Maryland Sen. Chris Van Hollen stressed the urgency of understanding climate change and dismissed Trump administration efforts to ban the term as “all nonsense.”
The Democrat, a member of the Senate Appropriations Committee, told the University Space Research Association’s inaugural Earth From Space Institute symposium on Oct. 30 that climate change should be a regular part of the federal government’s conversations, especially regarding the budget.
The two-day symposium, titled “Making Communities More Resilient to Extreme Flooding,” brought together scientists from around the world to brainstorm ways to salvage areas that are hardest hit by flooding and to prevent future damage.
“On Capitol Hill, they say we have a lot of commotion but not necessarily a lot of forward motion,” Van Hollen said. “But here you’re working on very important efforts and projects for the United States and other parts of the world.”
Van Hollen expressed his frustration with how some of his colleagues in Congress discuss climate change — or rather, ignore it — citing reports that some federal departments had banned using the term.
“This is all nonsense. We have to protect the integrity of the scientific enterprise,” he said emphatically.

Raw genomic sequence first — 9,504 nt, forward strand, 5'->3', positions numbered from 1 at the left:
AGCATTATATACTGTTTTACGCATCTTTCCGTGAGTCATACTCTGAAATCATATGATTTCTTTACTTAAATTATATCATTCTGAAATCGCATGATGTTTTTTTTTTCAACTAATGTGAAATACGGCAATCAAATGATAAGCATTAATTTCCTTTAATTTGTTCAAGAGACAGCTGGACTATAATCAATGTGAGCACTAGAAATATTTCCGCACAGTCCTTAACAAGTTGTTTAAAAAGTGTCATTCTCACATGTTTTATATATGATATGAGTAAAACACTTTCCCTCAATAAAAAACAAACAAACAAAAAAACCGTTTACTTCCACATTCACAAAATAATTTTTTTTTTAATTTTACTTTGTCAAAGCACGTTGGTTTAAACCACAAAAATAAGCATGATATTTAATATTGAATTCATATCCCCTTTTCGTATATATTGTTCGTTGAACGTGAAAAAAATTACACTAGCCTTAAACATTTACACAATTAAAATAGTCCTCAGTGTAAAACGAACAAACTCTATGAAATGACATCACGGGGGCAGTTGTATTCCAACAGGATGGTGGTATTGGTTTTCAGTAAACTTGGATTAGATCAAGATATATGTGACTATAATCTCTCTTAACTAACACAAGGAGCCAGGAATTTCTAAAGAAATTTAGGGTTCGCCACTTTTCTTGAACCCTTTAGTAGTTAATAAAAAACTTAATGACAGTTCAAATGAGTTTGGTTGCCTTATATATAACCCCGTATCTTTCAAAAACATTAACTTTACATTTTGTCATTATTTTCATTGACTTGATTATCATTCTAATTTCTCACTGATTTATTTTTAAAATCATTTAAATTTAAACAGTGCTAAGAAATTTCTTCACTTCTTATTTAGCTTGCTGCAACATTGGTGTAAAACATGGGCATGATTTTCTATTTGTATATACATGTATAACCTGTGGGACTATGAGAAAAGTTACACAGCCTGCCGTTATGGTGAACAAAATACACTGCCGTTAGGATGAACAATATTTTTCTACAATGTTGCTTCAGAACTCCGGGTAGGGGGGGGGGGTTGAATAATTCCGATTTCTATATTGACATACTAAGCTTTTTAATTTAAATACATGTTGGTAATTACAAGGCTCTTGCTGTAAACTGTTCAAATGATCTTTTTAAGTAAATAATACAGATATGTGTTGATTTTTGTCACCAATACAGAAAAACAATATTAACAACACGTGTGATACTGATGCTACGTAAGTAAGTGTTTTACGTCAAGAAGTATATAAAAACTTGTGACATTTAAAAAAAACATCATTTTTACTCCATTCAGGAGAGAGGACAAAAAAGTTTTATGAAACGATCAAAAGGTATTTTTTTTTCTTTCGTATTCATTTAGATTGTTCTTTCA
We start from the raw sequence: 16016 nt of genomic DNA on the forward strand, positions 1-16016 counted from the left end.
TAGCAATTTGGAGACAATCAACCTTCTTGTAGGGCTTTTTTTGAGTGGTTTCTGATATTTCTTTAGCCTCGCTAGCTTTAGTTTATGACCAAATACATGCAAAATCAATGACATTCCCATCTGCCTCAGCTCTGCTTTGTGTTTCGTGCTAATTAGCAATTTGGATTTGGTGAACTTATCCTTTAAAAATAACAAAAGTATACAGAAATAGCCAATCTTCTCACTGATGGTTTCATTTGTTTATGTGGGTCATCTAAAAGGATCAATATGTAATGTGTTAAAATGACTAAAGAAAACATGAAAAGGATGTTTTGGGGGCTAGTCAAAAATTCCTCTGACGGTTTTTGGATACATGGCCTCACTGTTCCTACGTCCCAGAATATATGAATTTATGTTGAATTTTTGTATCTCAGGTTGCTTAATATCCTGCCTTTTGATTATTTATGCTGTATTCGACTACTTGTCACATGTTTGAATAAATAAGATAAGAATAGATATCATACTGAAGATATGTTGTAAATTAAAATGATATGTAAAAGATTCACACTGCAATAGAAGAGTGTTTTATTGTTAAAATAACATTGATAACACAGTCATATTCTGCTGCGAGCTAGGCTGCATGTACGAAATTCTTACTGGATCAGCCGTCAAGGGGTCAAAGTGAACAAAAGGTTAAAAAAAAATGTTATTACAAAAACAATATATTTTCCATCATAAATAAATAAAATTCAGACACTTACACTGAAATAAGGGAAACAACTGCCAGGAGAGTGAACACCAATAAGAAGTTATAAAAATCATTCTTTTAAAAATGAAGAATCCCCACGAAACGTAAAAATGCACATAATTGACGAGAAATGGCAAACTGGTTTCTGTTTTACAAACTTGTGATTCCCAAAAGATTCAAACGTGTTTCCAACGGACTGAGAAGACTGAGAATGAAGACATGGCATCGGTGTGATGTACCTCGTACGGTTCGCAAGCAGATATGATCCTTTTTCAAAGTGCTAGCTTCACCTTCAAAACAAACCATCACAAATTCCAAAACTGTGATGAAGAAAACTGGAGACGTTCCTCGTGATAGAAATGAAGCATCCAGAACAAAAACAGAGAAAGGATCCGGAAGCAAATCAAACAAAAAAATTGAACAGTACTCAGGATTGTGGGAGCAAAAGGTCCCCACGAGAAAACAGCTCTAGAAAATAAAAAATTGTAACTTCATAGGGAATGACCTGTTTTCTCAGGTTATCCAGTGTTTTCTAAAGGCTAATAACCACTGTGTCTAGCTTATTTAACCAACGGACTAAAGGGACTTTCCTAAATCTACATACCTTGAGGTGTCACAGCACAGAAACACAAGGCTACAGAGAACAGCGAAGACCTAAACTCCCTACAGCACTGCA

“There are a lot of people in Congress who totally have your back,” the senator said. “We will be the first to call out any efforts to penalize scientists.”
Van Hollen said he’s worked to do just that, bringing lawmakers’ attention to space-based, national and local methods to combat climate change.
“With a changing climate we can expect more disasters, more extreme weather, and we’ll need to use this data more and more from our satellites and space-based instruments to address challenges in our communities,” the senator said.
Van Hollen also highlighted the cleanup of the Chesapeake Bay and rebuilding towns after flooding, such as Ellicott City, which has been hammered with two catastrophic floods in the last four years.
Officials and residents have debated the utility of rebuilding the downtown and Van Hollen said decisions must encompass sustainable infrastructure and “resilient” rebuilding.